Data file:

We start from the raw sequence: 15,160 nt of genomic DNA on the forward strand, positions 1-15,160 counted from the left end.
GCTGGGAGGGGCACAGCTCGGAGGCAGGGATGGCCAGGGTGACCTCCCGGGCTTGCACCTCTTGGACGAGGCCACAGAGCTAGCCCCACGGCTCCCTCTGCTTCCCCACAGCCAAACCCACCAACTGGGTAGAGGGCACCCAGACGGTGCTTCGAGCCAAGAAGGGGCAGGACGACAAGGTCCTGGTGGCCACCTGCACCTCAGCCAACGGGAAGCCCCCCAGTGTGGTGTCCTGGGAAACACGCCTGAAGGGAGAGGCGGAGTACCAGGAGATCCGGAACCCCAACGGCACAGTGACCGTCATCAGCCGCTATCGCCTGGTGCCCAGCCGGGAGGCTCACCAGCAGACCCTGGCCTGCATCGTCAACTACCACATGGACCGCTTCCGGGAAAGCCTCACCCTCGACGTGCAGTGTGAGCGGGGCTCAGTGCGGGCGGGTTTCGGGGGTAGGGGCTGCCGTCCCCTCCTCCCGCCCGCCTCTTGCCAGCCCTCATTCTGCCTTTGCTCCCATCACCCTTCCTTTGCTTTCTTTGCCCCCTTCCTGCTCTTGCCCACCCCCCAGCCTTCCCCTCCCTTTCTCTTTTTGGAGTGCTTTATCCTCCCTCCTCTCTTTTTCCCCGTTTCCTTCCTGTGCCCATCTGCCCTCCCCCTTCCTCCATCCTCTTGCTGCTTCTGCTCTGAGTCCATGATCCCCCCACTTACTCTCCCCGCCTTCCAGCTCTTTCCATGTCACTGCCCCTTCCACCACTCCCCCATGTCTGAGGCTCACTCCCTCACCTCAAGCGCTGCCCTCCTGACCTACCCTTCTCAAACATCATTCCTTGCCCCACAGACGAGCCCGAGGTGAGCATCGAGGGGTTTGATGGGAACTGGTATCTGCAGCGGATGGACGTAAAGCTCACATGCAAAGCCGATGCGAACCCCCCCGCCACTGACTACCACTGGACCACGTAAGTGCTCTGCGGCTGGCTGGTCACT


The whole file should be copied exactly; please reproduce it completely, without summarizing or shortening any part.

We start from the raw sequence: 15,160 nt of genomic DNA on the forward strand, positions 1-15,160 counted from the left end.
GCTGGGAGGGGCACAGCTCGGAGGCAGGGATGGCCAGGGTGACCTCCCGGGCTTGCACCTCTTGGACGAGGCCACAGAGCTAGCCCCACGGCTCCCTCTGCTTCCCCACAGCCAAACCCACCAACTGGGTAGAGGGCACCCAGACGGTGCTTCGAGCCAAGAAGGGGCAGGACGACAAGGTCCTGGTGGCCACCTGCACCTCAGCCAACGGGAAGCCCCCCAGTGTGGTGTCCTGGGAAACACGCCTGAAGGGAGAGGCGGAGTACCAGGAGATCCGGAACCCCAACGGCACAGTGACCGTCATCAGCCGCTATCGCCTGGTGCCCAGCCGGGAGGCTCACCAGCAGACCCTGGCCTGCATCGTCAACTACCACATGGACCGCTTCCGGGAAAGCCTCACCCTCGACGTGCAGTGTGAGCGGGGCTCAGTGCGGGCGGGTTTCGGGGGTAGGGGCTGCCGTCCCCTCCTCCCGCCCGCCTCTTGCCAGCCCTCATTCTGCCTTTGCTCCCATCACCCTTCCTTTGCTTTCTTTGCCCCCTTCCTGCTCTTGCCCACCCCCCAGCCTTCCCCTCCCTTTCTCTTTTTGGAGTGCTTTATCCTCCCTCCTCTCTTTTTCCCCGTTTCCTTCCTGTGCCCATCTGCCCTCCCCCTTCCTCCATCCTCTTGCTGCTTCTGCTCTGAGTCCATGATCCCCCCACTTACTCTCCCCGCCTTCCAGCTCTTTCCATGTCACTGCCCCTTCCACCACTCCCCCATGTCTGAGGCTCACTCCCTCACCTCAAGCGCTGCCCTCCTGACCTACCCTTCTCAAACATCATTCCTTGCCCCACAGACGAGCCCGAGGTGAGCATCGAGGGGTTTGATGGGAACTGGTATCTGCAGCGGATGGACGTAAAGCTCACATGCAAAGCCGATGCGAACCCCCCCGCCACTGACTACCACTGGACCACGTAAGTGCTCTGCGGCTGGCTGGTCACT